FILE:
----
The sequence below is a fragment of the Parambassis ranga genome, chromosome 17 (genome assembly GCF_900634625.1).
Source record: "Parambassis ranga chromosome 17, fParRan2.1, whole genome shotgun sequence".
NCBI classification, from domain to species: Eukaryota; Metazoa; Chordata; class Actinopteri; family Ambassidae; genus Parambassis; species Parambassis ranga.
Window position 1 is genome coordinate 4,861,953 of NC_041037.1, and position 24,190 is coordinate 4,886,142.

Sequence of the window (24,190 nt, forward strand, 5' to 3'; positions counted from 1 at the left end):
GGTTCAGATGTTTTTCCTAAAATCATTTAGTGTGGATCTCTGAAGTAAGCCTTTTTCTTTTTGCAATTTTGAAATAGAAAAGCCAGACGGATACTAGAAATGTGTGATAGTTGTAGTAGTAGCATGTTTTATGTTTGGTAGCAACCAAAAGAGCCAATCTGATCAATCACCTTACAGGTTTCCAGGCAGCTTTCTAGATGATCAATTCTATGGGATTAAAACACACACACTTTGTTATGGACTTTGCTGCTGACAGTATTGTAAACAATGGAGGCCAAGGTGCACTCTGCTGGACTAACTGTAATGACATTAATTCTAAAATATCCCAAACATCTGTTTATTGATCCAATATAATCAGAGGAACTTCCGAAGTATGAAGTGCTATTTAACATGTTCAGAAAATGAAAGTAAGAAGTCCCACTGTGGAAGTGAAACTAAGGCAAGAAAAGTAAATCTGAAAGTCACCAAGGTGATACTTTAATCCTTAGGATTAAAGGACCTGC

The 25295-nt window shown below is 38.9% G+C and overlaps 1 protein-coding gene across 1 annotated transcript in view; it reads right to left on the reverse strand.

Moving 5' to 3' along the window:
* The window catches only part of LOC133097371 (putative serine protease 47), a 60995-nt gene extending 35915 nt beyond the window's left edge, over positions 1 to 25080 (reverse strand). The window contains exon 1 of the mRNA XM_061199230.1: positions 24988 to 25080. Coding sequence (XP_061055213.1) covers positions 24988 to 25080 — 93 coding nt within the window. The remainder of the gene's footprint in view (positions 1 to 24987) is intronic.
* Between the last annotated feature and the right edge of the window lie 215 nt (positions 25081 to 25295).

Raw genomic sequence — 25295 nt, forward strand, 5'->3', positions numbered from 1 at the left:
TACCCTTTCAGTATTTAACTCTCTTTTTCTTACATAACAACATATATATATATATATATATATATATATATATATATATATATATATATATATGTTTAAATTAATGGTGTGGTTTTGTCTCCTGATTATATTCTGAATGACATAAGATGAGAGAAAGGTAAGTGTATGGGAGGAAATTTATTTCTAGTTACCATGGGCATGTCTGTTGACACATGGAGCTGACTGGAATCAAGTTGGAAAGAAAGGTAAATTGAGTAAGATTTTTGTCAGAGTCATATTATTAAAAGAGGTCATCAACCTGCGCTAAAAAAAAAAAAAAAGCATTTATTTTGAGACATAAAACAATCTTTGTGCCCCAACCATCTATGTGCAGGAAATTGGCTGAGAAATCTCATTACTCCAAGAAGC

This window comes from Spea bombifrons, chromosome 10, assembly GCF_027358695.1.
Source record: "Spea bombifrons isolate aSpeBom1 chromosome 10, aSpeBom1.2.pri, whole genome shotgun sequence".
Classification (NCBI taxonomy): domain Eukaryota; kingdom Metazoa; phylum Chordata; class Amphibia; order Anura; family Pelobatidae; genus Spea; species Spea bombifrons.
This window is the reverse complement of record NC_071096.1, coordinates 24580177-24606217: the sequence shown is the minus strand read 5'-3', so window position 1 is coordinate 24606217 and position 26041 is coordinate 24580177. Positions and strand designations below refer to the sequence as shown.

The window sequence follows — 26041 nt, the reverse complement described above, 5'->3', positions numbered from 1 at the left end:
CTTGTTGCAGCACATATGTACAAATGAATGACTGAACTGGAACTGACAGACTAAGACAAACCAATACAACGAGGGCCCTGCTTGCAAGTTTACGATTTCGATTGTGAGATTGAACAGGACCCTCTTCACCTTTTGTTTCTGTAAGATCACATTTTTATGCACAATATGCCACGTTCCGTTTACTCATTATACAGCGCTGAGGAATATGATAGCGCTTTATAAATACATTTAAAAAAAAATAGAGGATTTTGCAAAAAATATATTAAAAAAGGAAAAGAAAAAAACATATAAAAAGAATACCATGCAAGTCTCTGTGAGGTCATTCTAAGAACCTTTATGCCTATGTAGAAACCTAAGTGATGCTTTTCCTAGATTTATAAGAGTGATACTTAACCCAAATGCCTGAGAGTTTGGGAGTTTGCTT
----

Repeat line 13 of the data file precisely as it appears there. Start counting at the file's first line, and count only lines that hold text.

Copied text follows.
This window comes from Spea bombifrons, chromosome 10, assembly GCF_027358695.1.